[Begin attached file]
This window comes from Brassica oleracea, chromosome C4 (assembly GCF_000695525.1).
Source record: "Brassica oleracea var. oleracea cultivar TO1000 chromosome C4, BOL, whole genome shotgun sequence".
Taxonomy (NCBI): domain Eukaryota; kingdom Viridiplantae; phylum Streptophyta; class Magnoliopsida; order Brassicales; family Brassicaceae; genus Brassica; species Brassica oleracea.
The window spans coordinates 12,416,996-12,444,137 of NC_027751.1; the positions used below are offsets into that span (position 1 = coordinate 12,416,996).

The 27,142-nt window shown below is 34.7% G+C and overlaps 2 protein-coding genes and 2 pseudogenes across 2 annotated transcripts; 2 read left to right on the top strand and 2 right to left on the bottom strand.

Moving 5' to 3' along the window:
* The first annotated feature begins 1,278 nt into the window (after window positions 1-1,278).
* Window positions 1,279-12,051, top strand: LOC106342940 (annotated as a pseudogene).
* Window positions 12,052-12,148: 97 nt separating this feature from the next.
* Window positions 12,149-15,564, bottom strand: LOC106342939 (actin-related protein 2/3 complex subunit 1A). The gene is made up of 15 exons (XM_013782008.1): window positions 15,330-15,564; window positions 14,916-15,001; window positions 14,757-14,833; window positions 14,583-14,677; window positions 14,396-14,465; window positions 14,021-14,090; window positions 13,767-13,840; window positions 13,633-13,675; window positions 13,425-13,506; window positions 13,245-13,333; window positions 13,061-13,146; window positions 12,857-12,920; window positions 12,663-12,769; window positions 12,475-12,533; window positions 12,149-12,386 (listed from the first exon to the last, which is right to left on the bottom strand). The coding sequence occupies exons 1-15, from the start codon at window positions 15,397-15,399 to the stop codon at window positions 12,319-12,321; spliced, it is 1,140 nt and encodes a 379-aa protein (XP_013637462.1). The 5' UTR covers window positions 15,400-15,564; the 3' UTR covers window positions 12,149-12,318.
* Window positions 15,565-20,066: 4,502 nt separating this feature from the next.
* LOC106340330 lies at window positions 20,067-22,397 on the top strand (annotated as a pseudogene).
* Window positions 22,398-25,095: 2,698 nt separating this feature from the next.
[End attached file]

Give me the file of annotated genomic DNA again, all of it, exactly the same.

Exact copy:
This window comes from Brassica oleracea, chromosome C4 (assembly GCF_000695525.1).
Source record: "Brassica oleracea var. oleracea cultivar TO1000 chromosome C4, BOL, whole genome shotgun sequence".
Taxonomy (NCBI): domain Eukaryota; kingdom Viridiplantae; phylum Streptophyta; class Magnoliopsida; order Brassicales; family Brassicaceae; genus Brassica; species Brassica oleracea.
The window spans coordinates 12,416,996-12,444,137 of NC_027751.1; the positions used below are offsets into that span (position 1 = coordinate 12,416,996).

The 27,142-nt window shown below is 34.7% G+C and overlaps 2 protein-coding genes and 2 pseudogenes across 2 annotated transcripts; 2 read left to right on the top strand and 2 right to left on the bottom strand.

Moving 5' to 3' along the window:
* The first annotated feature begins 1,278 nt into the window (after window positions 1-1,278).
* Window positions 1,279-12,051, top strand: LOC106342940 (annotated as a pseudogene).
* Window positions 12,052-12,148: 97 nt separating this feature from the next.
* Window positions 12,149-15,564, bottom strand: LOC106342939 (actin-related protein 2/3 complex subunit 1A). The gene is made up of 15 exons (XM_013782008.1): window positions 15,330-15,564; window positions 14,916-15,001; window positions 14,757-14,833; window positions 14,583-14,677; window positions 14,396-14,465; window positions 14,021-14,090; window positions 13,767-13,840; window positions 13,633-13,675; window positions 13,425-13,506; window positions 13,245-13,333; window positions 13,061-13,146; window positions 12,857-12,920; window positions 12,663-12,769; window positions 12,475-12,533; window positions 12,149-12,386 (listed from the first exon to the last, which is right to left on the bottom strand). The coding sequence occupies exons 1-15, from the start codon at window positions 15,397-15,399 to the stop codon at window positions 12,319-12,321; spliced, it is 1,140 nt and encodes a 379-aa protein (XP_013637462.1). The 5' UTR covers window positions 15,400-15,564; the 3' UTR covers window positions 12,149-12,318.
* Window positions 15,565-20,066: 4,502 nt separating this feature from the next.
* LOC106340330 lies at window positions 20,067-22,397 on the top strand (annotated as a pseudogene).
* Window positions 22,398-25,095: 2,698 nt separating this feature from the next.